March 14, 2019

Science & Society #5 – When the treatment is worse than what you’re treating: Who should decide if a procedure is legal?

Surgeons looking at X-ray of skull of lobotomy patient
Dr. Walter Freeman, left, and Dr. James W. Watts study an X-ray before a psychosurgical operation.

In the late 1930s, lobotomy became popular for patients with psychological disorders. A lobotomy is a surgical procedure that severs the connections between the frontal lobe of the brain and the rest of the brain. Dr. Walter Freeman altered the original procedure so that the skull did not need to be cut. In his version, called a transorbital lobotomy, an ice pick was inserted about 3 inches into the brain through a thin bone near the eye. In the absence of other options for treating mental disorders, like schizophrenia, the procedure offered hope and remained popular until the availability of antipsychotic drugs in the 1950s.

Over time, Dr. Freeman performed lobotomies not only on patients with schizophrenia, but also on patients with conditions that might not be lifelong (e.g., post-partum depression) or permanently debilitating (e.g., migraines). Because of the nature of this procedure, the outcomes were permanent, and their success was variable. For some, the ability to participate in daily life improved; for others, the changes were far more damaging.

Stories of individuals treated with lobotomy that have been shared publicly illustrate different opinions related to the utility of the procedure as well as the repercussions felt not only by treated individuals, but also their family members:

  • ‘My Lobotomy’: Howard Dully’s Journey1 - This approximately 23-minute StoryCorp piece2 with a series of supporting documents prepared for NPR’s All Things Considered aired on November 16, 2005. Howard Dully received a lobotomy at the age of 12 because his stepmother felt he did not behave properly. As an adult, Dully explored what happened to him by researching his case; interviewing others, including Dr. Freeman’s son; and recording a conversation with his dad about his story.
  • Not all there: My mother’s lobotomy3 – Written by Mona Gable and published by Stat News on October 27, 2016, the author’s mother had a lobotomy shortly after her birth to treat a brain tumor. As a result of the procedure, her mother was not able to effectively care for her and her siblings. The author writes of her memories of childhood and her journey to learn more about what her mother was like prior to the procedure.
  • The lost Kennedy: the tragic life of JFK’s sister Rosemary4 – Written by Marius Gabriel and published by History Extra on June 8, 2018, this story describes the decision made by Joseph Kennedy to have his eldest daughter treated by Dr. Freeman. Her lobotomy was performed in 1941 when she was 23-years old. After the procedure, she was physically and verbally disabled. She remained so for the rest of her life.

An article by Shanna Freeman published in 2008 on the website, How Stuff Works, titled “How lobotomies work”5 indicated that although lobotomies are outlawed in some places, they are still performed in others, and according to the article, a few doctors in the U.S. have suggested that lobotomies should again be allowed in the U.S. as well.6

For Discussion

Lobotomies are not the only procedures in which the outcomes of treatment can be worse than the original problem. Consider prescription opioids for management of pain, silicone implants for cosmetic enhancement, and gastric bypass procedures for weight management. Are there differences between lobotomies and these other procedures? Who do you think should decide whether risky procedures with mixed outcomes should be allowed?  If the procedures are allowed, should criteria be established for deciding who can get them, and how should these kinds of decisions be made?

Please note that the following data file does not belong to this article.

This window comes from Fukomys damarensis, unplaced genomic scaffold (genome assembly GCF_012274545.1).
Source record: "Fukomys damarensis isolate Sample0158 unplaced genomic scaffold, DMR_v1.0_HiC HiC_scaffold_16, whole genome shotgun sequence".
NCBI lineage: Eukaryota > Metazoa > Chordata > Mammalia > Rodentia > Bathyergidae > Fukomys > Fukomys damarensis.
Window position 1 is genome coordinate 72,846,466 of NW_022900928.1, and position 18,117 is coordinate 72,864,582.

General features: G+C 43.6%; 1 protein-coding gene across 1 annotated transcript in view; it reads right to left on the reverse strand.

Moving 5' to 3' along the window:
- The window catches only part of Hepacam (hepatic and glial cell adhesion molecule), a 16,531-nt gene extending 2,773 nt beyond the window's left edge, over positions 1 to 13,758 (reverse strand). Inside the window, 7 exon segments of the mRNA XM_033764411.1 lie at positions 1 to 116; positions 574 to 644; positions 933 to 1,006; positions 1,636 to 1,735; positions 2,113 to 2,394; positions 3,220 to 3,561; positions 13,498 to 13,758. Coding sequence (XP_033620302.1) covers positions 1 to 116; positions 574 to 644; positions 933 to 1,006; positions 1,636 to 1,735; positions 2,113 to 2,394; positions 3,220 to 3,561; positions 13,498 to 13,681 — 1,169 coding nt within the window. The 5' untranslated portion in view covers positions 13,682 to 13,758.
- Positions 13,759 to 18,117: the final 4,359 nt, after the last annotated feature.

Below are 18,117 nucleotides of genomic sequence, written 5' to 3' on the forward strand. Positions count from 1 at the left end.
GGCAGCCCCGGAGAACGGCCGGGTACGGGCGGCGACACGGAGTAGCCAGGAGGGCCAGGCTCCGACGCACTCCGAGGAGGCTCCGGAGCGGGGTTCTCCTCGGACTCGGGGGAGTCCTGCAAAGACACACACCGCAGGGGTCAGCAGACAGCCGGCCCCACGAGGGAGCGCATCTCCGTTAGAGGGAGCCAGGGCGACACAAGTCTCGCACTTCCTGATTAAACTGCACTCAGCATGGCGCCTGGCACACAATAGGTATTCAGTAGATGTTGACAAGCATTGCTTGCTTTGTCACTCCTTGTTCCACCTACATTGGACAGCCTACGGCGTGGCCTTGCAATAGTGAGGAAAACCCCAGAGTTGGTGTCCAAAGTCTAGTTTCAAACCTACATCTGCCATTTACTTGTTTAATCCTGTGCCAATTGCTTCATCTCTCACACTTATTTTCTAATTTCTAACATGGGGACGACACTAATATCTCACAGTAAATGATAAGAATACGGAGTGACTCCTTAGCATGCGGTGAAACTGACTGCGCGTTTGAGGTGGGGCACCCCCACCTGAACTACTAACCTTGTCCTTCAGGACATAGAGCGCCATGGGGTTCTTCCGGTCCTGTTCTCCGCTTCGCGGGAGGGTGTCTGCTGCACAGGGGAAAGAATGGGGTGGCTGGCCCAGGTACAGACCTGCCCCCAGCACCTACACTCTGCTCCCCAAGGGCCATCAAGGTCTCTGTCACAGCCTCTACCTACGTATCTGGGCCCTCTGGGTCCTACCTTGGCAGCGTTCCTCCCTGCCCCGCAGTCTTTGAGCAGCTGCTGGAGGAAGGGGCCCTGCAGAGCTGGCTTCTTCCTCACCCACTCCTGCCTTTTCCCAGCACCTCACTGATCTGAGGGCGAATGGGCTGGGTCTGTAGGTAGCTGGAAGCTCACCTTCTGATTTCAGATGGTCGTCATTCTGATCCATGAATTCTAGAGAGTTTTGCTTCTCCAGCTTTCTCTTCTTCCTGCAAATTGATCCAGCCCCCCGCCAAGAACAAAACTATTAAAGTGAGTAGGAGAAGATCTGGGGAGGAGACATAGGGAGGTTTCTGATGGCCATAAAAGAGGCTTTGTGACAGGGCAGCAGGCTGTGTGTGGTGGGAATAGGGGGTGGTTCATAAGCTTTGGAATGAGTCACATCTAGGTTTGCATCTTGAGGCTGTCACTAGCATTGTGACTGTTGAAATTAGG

Additional resources:
1My Lobotomy’: Howard Dully’s Journey. 2005 November 16, All Things Considered. Accessed at 15 February 2019.

2Kochhar P and Isay D, Producers. My Lobotomy. 2005. StoryCorps, Sound Portraits. Accessed at 15 February 2019.

3Gable M. Not all there: My mother’s lobotomy. 27 October 2016. Stat News. Accessed at 15 February 2019.

4Gabriel M. The lost Kennedy: the tragic life of JFK’s sister Rosemary. 8 June 2018. History Extra. Accessed at 15 February 2019.

5Shanna Freeman "How Lobotomies Work" 27 October 2008. Accessed at, 15 February 2019.

6 To find out more about this topic, check out Chapter 5, Turning the Mind Inside Out, of Pandora’s Lab: Seven Stories of Science Gone Wrong, by Paul A. Offit, MD.

7Books related to lobotomies include The Lobotomist: A Maverick Medical Genius And His Tragic Quest to Rid the World of Mental Illness by Jack El-Hai, published in 2005 by Wiley and White Matter: A Memoir of Family and Medicine by Janet Sternburg, published in 2015 by Hawthorne Books.

About the series:
The Science & Society discussion series is based on the book, Pandora’s Lab: Seven Stories of Science Gone Wrong, by Dr. Paul Offit, Director of the Vaccine Education Center at Children’s Hospital of Philadelphia. We understand that teachers are using this book in high school classrooms, so in an effort to continue providing classroom resources, we developed this series to provide short reading passages that will leave students with questions to further explore in classroom discussions or specific projects. By presenting scientific ideas representing two sides of an issue, students will have the opportunity to consider how science fits into society from political, ethical, and legal points of view.